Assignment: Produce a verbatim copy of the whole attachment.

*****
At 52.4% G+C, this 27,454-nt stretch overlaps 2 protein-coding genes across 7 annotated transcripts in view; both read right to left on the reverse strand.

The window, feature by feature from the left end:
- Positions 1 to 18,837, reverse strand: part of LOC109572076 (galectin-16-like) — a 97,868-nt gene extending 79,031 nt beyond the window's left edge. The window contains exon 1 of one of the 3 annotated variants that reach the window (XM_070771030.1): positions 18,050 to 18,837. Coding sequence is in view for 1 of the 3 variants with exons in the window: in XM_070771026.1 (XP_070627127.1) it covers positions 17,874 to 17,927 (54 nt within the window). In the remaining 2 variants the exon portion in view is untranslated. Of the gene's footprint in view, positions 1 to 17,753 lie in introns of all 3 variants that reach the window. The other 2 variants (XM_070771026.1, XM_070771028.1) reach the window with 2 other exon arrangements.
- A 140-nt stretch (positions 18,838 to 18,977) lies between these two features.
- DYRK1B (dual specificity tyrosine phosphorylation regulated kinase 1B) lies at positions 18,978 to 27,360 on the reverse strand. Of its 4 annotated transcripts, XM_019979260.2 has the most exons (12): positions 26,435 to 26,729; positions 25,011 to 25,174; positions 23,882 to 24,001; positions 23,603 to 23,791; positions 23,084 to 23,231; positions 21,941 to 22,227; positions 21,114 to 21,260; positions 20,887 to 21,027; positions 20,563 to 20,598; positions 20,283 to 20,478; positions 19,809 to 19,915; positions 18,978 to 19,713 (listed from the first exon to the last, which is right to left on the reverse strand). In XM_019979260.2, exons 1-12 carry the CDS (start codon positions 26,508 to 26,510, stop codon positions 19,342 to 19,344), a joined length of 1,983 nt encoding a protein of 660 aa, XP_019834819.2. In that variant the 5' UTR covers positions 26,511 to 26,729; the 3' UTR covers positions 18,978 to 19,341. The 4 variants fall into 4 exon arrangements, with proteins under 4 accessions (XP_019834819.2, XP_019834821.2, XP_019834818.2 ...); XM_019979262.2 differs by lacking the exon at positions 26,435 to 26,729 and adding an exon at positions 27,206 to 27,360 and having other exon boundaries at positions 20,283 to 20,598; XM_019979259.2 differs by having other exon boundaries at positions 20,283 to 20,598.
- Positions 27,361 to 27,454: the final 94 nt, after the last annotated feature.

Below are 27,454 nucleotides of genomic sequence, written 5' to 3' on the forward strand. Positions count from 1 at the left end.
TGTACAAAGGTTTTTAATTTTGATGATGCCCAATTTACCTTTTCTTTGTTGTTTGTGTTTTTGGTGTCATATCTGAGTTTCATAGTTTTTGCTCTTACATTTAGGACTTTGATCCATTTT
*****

At 52.4% G+C, this 27,454-nt stretch overlaps 2 protein-coding genes across 7 annotated transcripts in view; both read right to left on the reverse strand.

The window, feature by feature from the left end:
- Positions 1 to 18,837, reverse strand: part of LOC109572076 (galectin-16-like) — a 97,868-nt gene extending 79,031 nt beyond the window's left edge. The window contains exon 1 of one of the 3 annotated variants that reach the window (XM_070771030.1): positions 18,050 to 18,837. Coding sequence is in view for 1 of the 3 variants with exons in the window: in XM_070771026.1 (XP_070627127.1) it covers positions 17,874 to 17,927 (54 nt within the window). In the remaining 2 variants the exon portion in view is untranslated. Of the gene's footprint in view, positions 1 to 17,753 lie in introns of all 3 variants that reach the window. The other 2 variants (XM_070771026.1, XM_070771028.1) reach the window with 2 other exon arrangements.
- A 140-nt stretch (positions 18,838 to 18,977) lies between these two features.
- DYRK1B (dual specificity tyrosine phosphorylation regulated kinase 1B) lies at positions 18,978 to 27,360 on the reverse strand. Of its 4 annotated transcripts, XM_019979260.2 has the most exons (12): positions 26,435 to 26,729; positions 25,011 to 25,174; positions 23,882 to 24,001; positions 23,603 to 23,791; positions 23,084 to 23,231; positions 21,941 to 22,227; positions 21,114 to 21,260; positions 20,887 to 21,027; positions 20,563 to 20,598; positions 20,283 to 20,478; positions 19,809 to 19,915; positions 18,978 to 19,713 (listed from the first exon to the last, which is right to left on the reverse strand). In XM_019979260.2, exons 1-12 carry the CDS (start codon positions 26,508 to 26,510, stop codon positions 19,342 to 19,344), a joined length of 1,983 nt encoding a protein of 660 aa, XP_019834819.2. In that variant the 5' UTR covers positions 26,511 to 26,729; the 3' UTR covers positions 18,978 to 19,341. The 4 variants fall into 4 exon arrangements, with proteins under 4 accessions (XP_019834819.2, XP_019834821.2, XP_019834818.2 ...); XM_019979262.2 differs by lacking the exon at positions 26,435 to 26,729 and adding an exon at positions 27,206 to 27,360 and having other exon boundaries at positions 20,283 to 20,598; XM_019979259.2 differs by having other exon boundaries at positions 20,283 to 20,598.
- Positions 27,361 to 27,454: the final 94 nt, after the last annotated feature.

Below are 27,454 nucleotides of genomic sequence, written 5' to 3' on the forward strand. Positions count from 1 at the left end.
TGTACAAAGGTTTTTAATTTTGATGATGCCCAATTTACCTTTTCTTTGTTGTTTGTGTTTTTGGTGTCATATCTGAGTTTCATAGTTTTTGCTCTTACATTTAGGACTTTGATCCATTTT